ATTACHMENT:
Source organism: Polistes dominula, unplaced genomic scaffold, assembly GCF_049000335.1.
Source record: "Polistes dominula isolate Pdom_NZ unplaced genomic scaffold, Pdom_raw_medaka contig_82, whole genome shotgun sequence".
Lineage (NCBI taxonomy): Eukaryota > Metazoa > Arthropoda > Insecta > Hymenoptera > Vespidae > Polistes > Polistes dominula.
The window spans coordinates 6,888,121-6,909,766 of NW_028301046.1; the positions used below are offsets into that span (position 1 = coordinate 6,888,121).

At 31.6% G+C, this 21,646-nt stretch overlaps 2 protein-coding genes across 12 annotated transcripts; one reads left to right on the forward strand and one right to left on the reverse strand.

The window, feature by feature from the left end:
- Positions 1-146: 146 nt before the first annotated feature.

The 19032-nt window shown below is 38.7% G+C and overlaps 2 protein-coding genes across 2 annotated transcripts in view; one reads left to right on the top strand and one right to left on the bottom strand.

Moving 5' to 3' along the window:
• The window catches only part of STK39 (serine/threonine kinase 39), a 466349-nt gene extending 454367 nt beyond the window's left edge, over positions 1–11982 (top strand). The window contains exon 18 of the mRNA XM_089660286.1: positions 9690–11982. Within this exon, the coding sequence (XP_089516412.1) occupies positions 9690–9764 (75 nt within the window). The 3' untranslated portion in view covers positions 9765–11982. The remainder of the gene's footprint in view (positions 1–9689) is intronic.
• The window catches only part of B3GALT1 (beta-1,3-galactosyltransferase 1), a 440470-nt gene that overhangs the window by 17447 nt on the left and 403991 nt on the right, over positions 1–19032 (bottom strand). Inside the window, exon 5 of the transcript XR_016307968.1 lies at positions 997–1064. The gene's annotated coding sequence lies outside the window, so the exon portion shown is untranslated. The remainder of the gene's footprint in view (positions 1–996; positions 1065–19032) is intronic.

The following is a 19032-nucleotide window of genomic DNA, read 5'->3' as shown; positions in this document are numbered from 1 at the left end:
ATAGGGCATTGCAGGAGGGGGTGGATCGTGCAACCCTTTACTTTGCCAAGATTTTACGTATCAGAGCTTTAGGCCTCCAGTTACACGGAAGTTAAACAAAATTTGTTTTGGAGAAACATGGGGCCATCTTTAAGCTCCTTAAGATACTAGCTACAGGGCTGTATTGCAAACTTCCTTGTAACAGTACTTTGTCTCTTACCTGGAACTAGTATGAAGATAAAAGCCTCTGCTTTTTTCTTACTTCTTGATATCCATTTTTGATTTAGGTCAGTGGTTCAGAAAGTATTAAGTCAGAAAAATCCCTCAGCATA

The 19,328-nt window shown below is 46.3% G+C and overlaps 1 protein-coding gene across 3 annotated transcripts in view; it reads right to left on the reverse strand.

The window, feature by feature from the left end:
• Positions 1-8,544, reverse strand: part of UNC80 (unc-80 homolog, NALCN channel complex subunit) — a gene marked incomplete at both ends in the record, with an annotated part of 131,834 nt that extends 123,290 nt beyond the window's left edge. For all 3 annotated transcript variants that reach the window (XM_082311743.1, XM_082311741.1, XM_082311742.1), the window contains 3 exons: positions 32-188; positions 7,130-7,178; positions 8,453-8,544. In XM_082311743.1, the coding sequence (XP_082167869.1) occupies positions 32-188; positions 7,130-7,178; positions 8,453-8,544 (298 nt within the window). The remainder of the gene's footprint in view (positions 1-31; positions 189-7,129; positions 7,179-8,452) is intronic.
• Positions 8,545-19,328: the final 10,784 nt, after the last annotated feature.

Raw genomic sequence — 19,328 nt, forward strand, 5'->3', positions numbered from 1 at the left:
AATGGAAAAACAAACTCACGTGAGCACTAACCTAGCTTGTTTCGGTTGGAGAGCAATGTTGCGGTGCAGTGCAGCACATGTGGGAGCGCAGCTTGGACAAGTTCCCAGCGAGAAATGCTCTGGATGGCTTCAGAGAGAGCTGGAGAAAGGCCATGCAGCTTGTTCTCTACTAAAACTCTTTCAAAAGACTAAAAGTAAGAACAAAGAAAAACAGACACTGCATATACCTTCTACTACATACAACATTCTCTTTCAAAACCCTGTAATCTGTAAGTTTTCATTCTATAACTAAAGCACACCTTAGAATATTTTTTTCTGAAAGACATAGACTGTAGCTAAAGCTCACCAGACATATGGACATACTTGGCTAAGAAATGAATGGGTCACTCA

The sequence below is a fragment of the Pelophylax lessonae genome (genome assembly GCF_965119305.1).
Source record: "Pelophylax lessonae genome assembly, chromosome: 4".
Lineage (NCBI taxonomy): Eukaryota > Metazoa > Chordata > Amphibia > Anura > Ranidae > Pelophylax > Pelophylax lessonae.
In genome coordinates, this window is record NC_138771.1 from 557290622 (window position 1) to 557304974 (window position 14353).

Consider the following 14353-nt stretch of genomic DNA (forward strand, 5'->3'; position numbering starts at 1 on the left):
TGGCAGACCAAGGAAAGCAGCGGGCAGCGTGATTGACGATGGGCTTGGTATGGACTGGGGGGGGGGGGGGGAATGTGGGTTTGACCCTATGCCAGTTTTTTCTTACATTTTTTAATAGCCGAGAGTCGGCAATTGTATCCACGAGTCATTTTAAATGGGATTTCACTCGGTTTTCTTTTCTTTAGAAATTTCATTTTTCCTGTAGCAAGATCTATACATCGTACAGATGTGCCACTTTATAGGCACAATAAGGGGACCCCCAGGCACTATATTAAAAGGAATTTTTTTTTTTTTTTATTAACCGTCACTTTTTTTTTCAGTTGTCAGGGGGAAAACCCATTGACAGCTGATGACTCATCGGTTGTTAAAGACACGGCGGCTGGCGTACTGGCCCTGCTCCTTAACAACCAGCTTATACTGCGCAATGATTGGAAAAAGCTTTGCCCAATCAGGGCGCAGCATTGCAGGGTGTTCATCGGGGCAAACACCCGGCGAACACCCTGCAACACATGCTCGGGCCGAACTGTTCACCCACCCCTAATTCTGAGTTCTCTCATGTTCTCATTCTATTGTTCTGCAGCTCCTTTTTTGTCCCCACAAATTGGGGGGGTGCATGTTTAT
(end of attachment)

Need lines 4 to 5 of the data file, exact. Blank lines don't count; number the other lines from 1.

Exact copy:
The window spans coordinates 6,888,121-6,909,766 of NW_028301046.1; the positions used below are offsets into that span (position 1 = coordinate 6,888,121).

At 31.6% G+C, this 21,646-nt stretch overlaps 2 protein-coding genes across 12 annotated transcripts; one reads left to right on the forward strand and one right to left on the reverse strand.